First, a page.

Stress Testing is a Must

Mutiara Hana
Apr 18, 2018 · 4 min read

Just like you, mobile application and web need a little pressure to know their limits

Stress testing is the process of determining the ability of a computer, network, program or device to maintain a certain level of effectiveness under unfavorable conditions. The process can involve quantitative tests done in a lab, such as measuring the frequency of errors or system crashes. The term also refers to qualitative evaluation of factors such as availability or resistance to denial-of-service (DoS) attacks. Stress testing is often done in conjunction with the more general process of performance testing.

Performance Testing vs. Functional Testing

performance vs functional
performance vs functional

Understanding Your Application

The first type is a browser-based application. These applications are delivered directly through a mobile browser, without requiring any software to be downloaded or installed on the device. Browser-based applications are lightweight, centrally managed, and have an added benefit of being built on the same stack no matter what device they are delivered to — iPhone, Android, Microsoft, PC, or otherwise. But they don’t have access to all the features built into the device, and they tend to appear slower and more sluggish to end users.

Consider: While testing for performance, it is important to replicate the user server load from mobile browsers in case additional dedicated components are being deployed to cater such requests. It is also important to test Web page rendering on target devices (like CPU, memory or browser rendering engine) as it can affect end-user performance.

The second type is a native application (native app), which is has been developed to run on a particular platform using software installed directly on the device. Because native apps are written for a specific platform, they can interact with and take advantage of device-specific hardware and software, such as a global positioning systems (GPS), accelerometers, and cameras. Native apps also tend to be faster and more responsive to the user because much of the functionality runs locally on the device.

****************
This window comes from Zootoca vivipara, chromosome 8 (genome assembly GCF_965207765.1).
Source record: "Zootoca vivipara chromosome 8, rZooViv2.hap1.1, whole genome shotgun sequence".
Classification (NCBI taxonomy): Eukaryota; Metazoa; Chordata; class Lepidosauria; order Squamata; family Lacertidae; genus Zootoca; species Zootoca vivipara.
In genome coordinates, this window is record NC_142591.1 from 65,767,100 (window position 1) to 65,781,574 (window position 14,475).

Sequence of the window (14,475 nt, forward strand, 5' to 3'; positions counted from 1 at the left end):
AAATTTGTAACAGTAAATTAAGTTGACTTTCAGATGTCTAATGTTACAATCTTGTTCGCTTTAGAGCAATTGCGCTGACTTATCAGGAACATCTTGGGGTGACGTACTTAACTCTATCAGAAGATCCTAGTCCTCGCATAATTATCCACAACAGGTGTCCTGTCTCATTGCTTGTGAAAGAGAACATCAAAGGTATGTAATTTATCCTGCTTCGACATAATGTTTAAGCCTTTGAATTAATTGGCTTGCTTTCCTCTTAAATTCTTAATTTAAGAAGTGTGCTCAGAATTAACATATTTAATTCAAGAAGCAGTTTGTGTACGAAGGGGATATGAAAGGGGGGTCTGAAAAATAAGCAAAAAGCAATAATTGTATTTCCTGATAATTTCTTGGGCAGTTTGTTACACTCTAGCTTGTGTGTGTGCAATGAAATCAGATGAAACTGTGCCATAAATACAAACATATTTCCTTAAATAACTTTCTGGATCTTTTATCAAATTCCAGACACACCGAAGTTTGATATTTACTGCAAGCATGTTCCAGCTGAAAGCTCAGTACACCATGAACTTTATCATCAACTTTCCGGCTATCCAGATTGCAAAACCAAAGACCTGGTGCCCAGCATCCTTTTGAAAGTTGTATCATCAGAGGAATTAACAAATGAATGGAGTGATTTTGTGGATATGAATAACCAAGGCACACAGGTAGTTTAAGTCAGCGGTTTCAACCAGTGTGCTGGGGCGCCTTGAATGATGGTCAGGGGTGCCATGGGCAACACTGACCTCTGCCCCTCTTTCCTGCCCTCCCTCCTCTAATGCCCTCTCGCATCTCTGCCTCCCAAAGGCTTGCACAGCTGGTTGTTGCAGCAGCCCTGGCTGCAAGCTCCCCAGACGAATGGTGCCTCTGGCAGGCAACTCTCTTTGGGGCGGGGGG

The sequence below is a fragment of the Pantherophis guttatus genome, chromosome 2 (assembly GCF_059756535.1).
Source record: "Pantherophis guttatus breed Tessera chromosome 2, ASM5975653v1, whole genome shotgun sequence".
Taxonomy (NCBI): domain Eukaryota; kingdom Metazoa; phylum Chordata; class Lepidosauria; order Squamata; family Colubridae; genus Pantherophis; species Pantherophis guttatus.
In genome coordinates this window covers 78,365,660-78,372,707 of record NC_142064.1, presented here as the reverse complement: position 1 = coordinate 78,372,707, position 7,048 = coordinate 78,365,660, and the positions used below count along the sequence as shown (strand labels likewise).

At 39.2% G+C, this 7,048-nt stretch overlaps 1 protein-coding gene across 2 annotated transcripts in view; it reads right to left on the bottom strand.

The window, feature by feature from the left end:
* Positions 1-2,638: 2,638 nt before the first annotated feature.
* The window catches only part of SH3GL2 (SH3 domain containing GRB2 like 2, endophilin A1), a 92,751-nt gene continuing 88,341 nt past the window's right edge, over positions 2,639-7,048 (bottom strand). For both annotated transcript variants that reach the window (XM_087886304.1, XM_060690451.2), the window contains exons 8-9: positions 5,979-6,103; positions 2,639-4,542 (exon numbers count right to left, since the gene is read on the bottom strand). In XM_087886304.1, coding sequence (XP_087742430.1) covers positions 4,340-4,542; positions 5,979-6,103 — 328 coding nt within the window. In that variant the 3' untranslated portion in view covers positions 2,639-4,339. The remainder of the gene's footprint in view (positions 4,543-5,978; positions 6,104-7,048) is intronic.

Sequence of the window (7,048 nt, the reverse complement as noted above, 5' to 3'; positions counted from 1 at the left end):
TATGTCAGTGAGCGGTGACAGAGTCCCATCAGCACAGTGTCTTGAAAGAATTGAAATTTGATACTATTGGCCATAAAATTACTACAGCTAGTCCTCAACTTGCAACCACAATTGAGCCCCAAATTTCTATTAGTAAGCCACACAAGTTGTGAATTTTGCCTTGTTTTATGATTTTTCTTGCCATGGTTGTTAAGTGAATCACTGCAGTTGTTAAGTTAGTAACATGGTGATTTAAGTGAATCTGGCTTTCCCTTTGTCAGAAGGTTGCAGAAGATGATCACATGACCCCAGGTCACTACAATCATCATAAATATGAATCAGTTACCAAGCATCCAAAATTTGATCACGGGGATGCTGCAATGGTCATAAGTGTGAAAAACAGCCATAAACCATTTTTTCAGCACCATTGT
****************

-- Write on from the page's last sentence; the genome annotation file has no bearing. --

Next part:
Consider: This leaves the development group with the task of having to develop and test diverging codebases — essentially different versions of the app — on each supported platform (iOS, Android, Blackberry, Windows Mobile, and so on). Since the code on each device is in fact different, testing a native application calls for thorough performance testing on each target platform as well as maintaining a set of test devices in each selected platform.

The third type is a hybrid application (hybrid app), which is an application that combines elements of both native and Web applications. These apps are typically composed of a native shell application that provides a fast, integrated experience with the device, but the content, business logic, and even the rendering of the user interface is done with an embedded browser.

Consider: Hybrid mobile applications still require separate development efforts and pools of testing devices. However, they don’t demand as much rigor in testing since much of the codebase is in fact shared. Again, a performance test strategy has to target the load generated by users of such hybrid apps on the server-side, as well as gauge the on-device application performance from an end user experience perspective.

Benefits of stress testing

  • Synchronization and timing bugs
  • Interlock problems
  • Priority problems
  • Resource loss bugs
  • Memory leaks
  • Data loss & corruption

Utilizing stress testing tools

Here list of Performance testing tools

  1. LoadUI Pro
  2. StresStimulus
  3. Load View
  4. NeoLoad
  5. Apache Jmeter
  6. HP Performance Tester (LoadRunner)
  7. WebLOAD
  8. Silk Performer
  9. Rational Performance Tester
  11. AppLoader

Reaching the Breaking Point

While extreme load conditions rarely appear in production, never underestimate the potential for their occurrence.


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Mutiara Hana

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